Jonnagadala Latha, Vadde Ramakrishna*, George L Moses, and Rallapalli Ramanjaneyulu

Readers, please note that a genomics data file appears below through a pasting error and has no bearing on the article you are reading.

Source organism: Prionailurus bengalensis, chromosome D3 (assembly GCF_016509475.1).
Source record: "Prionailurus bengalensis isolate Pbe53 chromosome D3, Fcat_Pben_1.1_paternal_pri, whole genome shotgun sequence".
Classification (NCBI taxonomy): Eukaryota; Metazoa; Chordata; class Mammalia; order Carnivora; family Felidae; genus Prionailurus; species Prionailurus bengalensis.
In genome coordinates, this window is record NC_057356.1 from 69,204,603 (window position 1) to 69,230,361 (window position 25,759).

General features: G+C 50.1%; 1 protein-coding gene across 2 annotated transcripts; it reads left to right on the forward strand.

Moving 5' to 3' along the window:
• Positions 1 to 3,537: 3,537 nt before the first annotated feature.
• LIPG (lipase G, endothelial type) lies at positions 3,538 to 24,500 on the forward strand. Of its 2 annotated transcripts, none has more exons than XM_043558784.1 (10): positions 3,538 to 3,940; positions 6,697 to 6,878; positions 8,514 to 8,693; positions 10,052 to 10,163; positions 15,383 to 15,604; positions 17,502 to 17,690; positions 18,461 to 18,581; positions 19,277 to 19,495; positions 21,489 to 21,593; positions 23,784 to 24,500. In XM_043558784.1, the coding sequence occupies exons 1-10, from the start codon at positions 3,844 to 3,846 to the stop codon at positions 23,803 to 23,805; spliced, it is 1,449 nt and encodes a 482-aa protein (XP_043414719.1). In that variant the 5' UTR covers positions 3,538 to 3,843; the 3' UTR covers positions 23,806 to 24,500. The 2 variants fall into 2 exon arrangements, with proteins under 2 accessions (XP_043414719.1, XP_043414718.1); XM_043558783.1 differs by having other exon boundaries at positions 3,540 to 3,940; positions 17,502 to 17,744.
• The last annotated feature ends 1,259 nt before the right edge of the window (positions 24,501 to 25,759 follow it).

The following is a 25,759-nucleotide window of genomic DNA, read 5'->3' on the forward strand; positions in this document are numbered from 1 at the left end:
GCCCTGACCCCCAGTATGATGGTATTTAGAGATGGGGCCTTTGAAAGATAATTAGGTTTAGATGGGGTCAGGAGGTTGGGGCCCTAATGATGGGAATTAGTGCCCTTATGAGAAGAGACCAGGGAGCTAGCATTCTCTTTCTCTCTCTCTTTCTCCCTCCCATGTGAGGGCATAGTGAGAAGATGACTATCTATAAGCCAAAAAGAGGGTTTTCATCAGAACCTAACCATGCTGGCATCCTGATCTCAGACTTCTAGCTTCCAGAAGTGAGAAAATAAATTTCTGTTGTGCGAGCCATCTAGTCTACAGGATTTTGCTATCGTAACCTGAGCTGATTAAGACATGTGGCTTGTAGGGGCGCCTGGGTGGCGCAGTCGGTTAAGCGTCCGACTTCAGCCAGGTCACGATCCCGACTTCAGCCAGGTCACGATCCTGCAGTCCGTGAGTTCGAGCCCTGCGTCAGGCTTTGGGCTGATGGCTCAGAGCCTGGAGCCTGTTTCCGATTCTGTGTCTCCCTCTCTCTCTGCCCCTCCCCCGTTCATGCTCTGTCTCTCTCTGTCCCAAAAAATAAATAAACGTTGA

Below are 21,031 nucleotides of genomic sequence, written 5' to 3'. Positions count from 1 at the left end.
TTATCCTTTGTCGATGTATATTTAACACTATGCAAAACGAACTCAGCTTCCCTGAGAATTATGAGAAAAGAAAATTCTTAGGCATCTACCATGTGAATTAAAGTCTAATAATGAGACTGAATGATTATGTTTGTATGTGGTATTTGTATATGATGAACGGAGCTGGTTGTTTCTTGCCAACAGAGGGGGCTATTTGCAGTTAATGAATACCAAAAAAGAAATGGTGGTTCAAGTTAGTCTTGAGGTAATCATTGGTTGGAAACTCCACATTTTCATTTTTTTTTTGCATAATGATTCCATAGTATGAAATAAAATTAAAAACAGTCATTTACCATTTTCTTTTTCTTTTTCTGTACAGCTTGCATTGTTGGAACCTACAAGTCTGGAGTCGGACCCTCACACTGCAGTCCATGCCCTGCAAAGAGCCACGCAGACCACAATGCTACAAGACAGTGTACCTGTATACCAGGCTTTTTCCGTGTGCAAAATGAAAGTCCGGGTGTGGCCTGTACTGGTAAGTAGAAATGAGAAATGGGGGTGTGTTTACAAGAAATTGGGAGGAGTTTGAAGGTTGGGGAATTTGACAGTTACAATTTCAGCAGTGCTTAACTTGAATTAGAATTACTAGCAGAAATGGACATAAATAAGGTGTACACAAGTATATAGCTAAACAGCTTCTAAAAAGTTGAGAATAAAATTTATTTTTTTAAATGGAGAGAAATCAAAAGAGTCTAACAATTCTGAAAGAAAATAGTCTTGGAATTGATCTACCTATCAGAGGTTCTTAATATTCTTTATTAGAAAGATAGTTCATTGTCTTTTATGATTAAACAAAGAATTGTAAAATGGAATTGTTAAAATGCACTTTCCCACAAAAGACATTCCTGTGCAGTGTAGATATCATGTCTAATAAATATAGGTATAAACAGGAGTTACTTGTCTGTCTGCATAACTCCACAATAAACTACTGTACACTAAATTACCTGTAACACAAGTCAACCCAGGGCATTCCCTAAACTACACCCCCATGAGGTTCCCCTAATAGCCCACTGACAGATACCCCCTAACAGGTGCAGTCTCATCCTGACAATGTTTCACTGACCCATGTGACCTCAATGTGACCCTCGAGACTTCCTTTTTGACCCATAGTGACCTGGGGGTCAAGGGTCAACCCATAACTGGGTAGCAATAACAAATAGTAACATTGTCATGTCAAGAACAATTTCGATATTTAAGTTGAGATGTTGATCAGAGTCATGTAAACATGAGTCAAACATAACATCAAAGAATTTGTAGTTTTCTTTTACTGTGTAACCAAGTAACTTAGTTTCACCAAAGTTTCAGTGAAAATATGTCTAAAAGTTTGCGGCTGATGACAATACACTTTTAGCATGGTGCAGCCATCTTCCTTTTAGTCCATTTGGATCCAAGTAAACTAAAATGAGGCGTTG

Allergen immunotherapy continues to be used worldwide in the management of allergic rhinitis and asthma. In the present study five aeroallergens (house dust, pollen, Parthenium, Aspergillus, cotton) were used in allergen specific immunotherapy and evaluated their sensitivity in 50 diagnosed allergic rhinitis patients. The levels of serum total IgE, specific IgE, IgG and eosinophil were measured in susceptible individuals before and after immunotherapy during 3 year study. Intradermal test revealed the house dust, pollens and cotton are important aeroallergens sensitizing population, since half of the patients were shown positive skin test to these aeroallergens. Elevated levels of eosinophil and total IgE were observed before immunotherapy in both sexes of all age groups. However, immunotherapy with above aeroallergens the eosinophil and total IgE levels significantly lowered. Conversely, the specific IgE antibodies formed after immunotherapy was significantly higher compared to control subjects (P<0.05). The 3 year successive allergen immunotherapy induced the IgG antibodies in patients which block the binding of IgE mast cells and down regulate allergic reactions. From the data it is clearly indicating that the highest sensitivity was noticed to House dust and Pollens in majority of the individuals. The present study showed a very good response to immunotherapy with significantly lowered allergic symptoms. Study suggests the allergen immunotherapy is an effective and well tolerated in the treatment of allergic rhinitis.
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